I hate wasting time. I’m all about maximizing results for time and effort spent — if it’s not productive, I don’t do it.
I hate wasting time. I’m all about maximizing results for time andef fort spent — if it’s not productive, Idon’t do it.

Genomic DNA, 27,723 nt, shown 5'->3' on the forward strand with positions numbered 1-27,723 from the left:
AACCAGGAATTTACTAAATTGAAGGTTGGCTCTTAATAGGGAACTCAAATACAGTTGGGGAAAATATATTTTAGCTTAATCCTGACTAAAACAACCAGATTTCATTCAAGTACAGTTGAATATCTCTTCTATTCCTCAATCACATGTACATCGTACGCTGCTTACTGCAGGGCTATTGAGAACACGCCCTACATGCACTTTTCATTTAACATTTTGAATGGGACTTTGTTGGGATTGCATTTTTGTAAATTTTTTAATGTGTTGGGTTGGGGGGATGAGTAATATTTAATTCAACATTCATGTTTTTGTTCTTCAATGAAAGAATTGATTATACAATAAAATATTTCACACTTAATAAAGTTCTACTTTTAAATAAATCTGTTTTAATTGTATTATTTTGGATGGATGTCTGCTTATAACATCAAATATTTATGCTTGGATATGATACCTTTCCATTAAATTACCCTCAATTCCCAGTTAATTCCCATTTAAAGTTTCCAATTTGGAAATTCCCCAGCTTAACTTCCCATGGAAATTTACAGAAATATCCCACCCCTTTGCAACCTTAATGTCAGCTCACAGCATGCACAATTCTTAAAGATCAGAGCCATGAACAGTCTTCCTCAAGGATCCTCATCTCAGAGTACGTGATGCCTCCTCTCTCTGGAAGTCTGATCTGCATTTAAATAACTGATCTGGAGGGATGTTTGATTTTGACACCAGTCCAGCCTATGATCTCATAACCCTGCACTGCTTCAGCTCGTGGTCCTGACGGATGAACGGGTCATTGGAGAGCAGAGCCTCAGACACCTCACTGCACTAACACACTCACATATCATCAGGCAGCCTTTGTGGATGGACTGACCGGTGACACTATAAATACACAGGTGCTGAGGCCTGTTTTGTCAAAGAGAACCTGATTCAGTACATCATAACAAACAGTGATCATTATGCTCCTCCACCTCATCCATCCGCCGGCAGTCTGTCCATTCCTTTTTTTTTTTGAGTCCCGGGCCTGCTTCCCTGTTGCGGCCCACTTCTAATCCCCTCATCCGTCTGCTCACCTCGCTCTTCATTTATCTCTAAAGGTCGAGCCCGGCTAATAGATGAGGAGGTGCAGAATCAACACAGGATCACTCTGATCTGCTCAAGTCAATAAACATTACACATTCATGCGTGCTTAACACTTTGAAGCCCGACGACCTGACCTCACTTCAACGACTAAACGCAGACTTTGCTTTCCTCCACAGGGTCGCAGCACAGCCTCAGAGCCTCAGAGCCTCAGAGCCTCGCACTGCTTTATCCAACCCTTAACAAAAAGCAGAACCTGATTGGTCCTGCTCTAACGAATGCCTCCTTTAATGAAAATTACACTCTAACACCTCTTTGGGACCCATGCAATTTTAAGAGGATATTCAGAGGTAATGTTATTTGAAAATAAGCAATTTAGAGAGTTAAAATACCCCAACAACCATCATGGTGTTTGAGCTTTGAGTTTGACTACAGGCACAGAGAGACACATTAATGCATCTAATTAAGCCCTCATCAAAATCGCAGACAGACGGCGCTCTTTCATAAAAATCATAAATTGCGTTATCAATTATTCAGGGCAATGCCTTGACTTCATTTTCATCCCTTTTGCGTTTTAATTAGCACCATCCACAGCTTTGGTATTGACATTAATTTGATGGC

TV? No time, I’d rather read a history book. Shopping? I’d rather hit the gym. Take a nap? I’d rather sweep the floor. It’s just a matter of having too little time to do all that I want to do, so I try to do things that are as rewarding as possible. But I’ve been feeling worn out lately. That’s how, on a long weekend, I found myself staring at the screen of my Mac, without the motivation to do anything productive at all. My friends had just been talking about playing video games, and it’d reminded me of the RPG ‘Pillars of Eternity,’ which I’d bought ages ago and never played. I grew up with video games, but I hadn’t been playing video games for years, ever since I deleted all games off my Mac in a sprint of productivity spring cleaning. I logged into Steam and installed it. As I got into the game, I felt something I hadn’t felt in a long time: enthusiasm. When it came time to stop, I left my Mac with a big grin. I was happy – and confused. Weren’t video games supposed to be a big waste of time? I knew research has shown that play is crucial for children, it helps them to learn how to navigate the world, take risks, be creative and build social bonds. A lack of play can even make children more anxious and depressed. I started to read about how important play is to adults – and it turns out that the importance of play doesn’t diminish with age. Dr. Stuart Brown, founder of the National Institute of Play, argues in his book Play that while play looks counterproductive, it can actually be very productive. Brown describes how, in the 1990s, the United States Cal Tech Jet Propulsion Laboratory faced a problem. Its experienced engineers were retiring, but its young and academically accomplished new hires weren’t as good at solving practical problems. Cal Tech discovered that the engineers who were good at solving practical problems had a rich history of play. They loved to take apart things to see how they worked, or build things in their spare time. Even though these may have looked like frivolous pastimes, they increased these engineers’ ‘practical’ abilities. While it turns out that play can be practical, the paradox is that play has to be impractical for it to be play. Brown describes play as “purposeless and done for its own sake,” as well as having “an inherent attraction,” you’re not doing it to get something, you’re doing it for its own sake. Play has also been discovered to relieve stress, boost creativity, and improve brain function in adults. That’s not a bad list of benefits, and lends weight to the old saying that, “all work and no play makes Jack a dull boy.” I’m careful not to let video games take over too much of my life, but I can now appreciate how wasting time for fun can be also be a productive use of time. Now excuse me while I go play.